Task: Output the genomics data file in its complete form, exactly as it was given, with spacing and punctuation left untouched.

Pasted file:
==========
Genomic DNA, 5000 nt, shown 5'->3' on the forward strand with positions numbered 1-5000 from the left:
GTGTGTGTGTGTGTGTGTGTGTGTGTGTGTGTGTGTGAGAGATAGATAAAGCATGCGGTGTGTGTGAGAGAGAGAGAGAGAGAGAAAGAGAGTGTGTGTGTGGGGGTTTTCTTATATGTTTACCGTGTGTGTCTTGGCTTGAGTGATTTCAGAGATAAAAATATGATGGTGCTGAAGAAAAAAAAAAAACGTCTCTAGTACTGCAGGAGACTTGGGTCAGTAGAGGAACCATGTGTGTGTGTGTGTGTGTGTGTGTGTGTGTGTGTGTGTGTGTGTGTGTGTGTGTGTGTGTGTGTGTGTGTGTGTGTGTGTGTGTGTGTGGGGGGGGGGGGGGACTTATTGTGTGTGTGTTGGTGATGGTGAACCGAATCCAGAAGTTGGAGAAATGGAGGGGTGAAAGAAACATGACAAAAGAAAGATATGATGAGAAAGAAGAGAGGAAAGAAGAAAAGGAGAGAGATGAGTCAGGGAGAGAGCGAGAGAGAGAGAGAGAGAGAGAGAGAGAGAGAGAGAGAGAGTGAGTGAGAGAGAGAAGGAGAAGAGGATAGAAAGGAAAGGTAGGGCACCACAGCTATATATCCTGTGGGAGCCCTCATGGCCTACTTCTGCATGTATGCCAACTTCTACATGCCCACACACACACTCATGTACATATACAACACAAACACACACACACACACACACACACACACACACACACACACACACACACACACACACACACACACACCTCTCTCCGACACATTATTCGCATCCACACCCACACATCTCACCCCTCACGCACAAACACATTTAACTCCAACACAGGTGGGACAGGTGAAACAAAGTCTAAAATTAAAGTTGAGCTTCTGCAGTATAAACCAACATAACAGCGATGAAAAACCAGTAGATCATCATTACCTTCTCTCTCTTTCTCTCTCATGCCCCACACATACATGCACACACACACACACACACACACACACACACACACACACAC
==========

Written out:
Genomic DNA, 5000 nt, shown 5'->3' on the forward strand with positions numbered 1-5000 from the left:
GTGTGTGTGTGTGTGTGTGTGTGTGTGTGTGTGTGTGAGAGATAGATAAAGCATGCGGTGTGTGTGAGAGAGAGAGAGAGAGAGAAAGAGAGTGTGTGTGTGGGGGTTTTCTTATATGTTTACCGTGTGTGTCTTGGCTTGAGTGATTTCAGAGATAAAAATATGATGGTGCTGAAGAAAAAAAAAAAACGTCTCTAGTACTGCAGGAGACTTGGGTCAGTAGAGGAACCATGTGTGTGTGTGTGTGTGTGTGTGTGTGTGTGTGTGTGTGTGTGTGTGTGTGTGTGTGTGTGTGTGTGTGTGTGTGTGTGTGTGTGTGTGGGGGGGGGGGGGGACTTATTGTGTGTGTGTTGGTGATGGTGAACCGAATCCAGAAGTTGGAGAAATGGAGGGGTGAAAGAAACATGACAAAAGAAAGATATGATGAGAAAGAAGAGAGGAAAGAAGAAAAGGAGAGAGATGAGTCAGGGAGAGAGCGAGAGAGAGAGAGAGAGAGAGAGAGAGAGAGAGAGAGAGAGTGAGTGAGAGAGAGAAGGAGAAGAGGATAGAAAGGAAAGGTAGGGCACCACAGCTATATATCCTGTGGGAGCCCTCATGGCCTACTTCTGCATGTATGCCAACTTCTACATGCCCACACACACACTCATGTACATATACAACACAAACACACACACACACACACACACACACACACACACACACACACACACACACACACACACACACACACCTCTCTCCGACACATTATTCGCATCCACACCCACACATCTCACCCCTCACGCACAAACACATTTAACTCCAACACAGGTGGGACAGGTGAAACAAAGTCTAAAATTAAAGTTGAGCTTCTGCAGTATAAACCAACATAACAGCGATGAAAAACCAGTAGATCATCATTACCTTCTCTCTCTTTCTCTCTCATGCCCCACACATACATGCACACACACACACACACACACACACACACACACACACACAC